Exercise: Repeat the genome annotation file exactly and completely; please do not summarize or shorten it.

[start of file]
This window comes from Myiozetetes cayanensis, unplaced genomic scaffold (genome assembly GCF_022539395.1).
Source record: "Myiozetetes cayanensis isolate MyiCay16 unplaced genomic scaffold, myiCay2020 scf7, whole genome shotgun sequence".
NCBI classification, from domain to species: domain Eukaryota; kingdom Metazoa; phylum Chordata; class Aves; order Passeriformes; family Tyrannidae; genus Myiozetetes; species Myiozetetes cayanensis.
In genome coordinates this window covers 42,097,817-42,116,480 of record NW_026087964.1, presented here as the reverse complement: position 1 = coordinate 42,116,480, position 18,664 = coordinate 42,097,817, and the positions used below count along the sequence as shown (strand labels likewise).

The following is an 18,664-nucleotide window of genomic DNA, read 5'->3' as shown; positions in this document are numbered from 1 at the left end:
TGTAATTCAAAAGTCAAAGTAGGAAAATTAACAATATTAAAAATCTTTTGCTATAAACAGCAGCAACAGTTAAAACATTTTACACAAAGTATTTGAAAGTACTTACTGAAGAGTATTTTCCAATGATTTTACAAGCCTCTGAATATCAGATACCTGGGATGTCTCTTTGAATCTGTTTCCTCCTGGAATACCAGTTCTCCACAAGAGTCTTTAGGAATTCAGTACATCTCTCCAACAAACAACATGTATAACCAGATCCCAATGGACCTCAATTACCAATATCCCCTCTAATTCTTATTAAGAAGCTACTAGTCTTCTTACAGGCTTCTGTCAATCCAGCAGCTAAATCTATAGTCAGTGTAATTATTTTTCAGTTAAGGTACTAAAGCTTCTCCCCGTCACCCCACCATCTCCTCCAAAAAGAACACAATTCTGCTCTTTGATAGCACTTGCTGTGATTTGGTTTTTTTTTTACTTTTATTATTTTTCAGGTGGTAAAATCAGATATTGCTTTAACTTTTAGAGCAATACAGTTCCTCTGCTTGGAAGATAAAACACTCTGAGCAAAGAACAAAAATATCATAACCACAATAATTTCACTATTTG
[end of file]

This window comes from Myiozetetes cayanensis, unplaced genomic scaffold (genome assembly GCF_022539395.1).
Source record: "Myiozetetes cayanensis isolate MyiCay16 unplaced genomic scaffold, myiCay2020 scf7, whole genome shotgun sequence".
NCBI classification, from domain to species: domain Eukaryota; kingdom Metazoa; phylum Chordata; class Aves; order Passeriformes; family Tyrannidae; genus Myiozetetes; species Myiozetetes cayanensis.
In genome coordinates this window covers 42,097,817-42,116,480 of record NW_026087964.1, presented here as the reverse complement: position 1 = coordinate 42,116,480, position 18,664 = coordinate 42,097,817, and the positions used below count along the sequence as shown (strand labels likewise).

The following is an 18,664-nucleotide window of genomic DNA, read 5'->3' as shown; positions in this document are numbered from 1 at the left end:
TGTAATTCAAAAGTCAAAGTAGGAAAATTAACAATATTAAAAATCTTTTGCTATAAACAGCAGCAACAGTTAAAACATTTTACACAAAGTATTTGAAAGTACTTACTGAAGAGTATTTTCCAATGATTTTACAAGCCTCTGAATATCAGATACCTGGGATGTCTCTTTGAATCTGTTTCCTCCTGGAATACCAGTTCTCCACAAGAGTCTTTAGGAATTCAGTACATCTCTCCAACAAACAACATGTATAACCAGATCCCAATGGACCTCAATTACCAATATCCCCTCTAATTCTTATTAAGAAGCTACTAGTCTTCTTACAGGCTTCTGTCAATCCAGCAGCTAAATCTATAGTCAGTGTAATTATTTTTCAGTTAAGGTACTAAAGCTTCTCCCCGTCACCCCACCATCTCCTCCAAAAAGAACACAATTCTGCTCTTTGATAGCACTTGCTGTGATTTGGTTTTTTTTTTACTTTTATTATTTTTCAGGTGGTAAAATCAGATATTGCTTTAACTTTTAGAGCAATACAGTTCCTCTGCTTGGAAGATAAAACACTCTGAGCAAAGAACAAAAATATCATAACCACAATAATTTCACTATTTG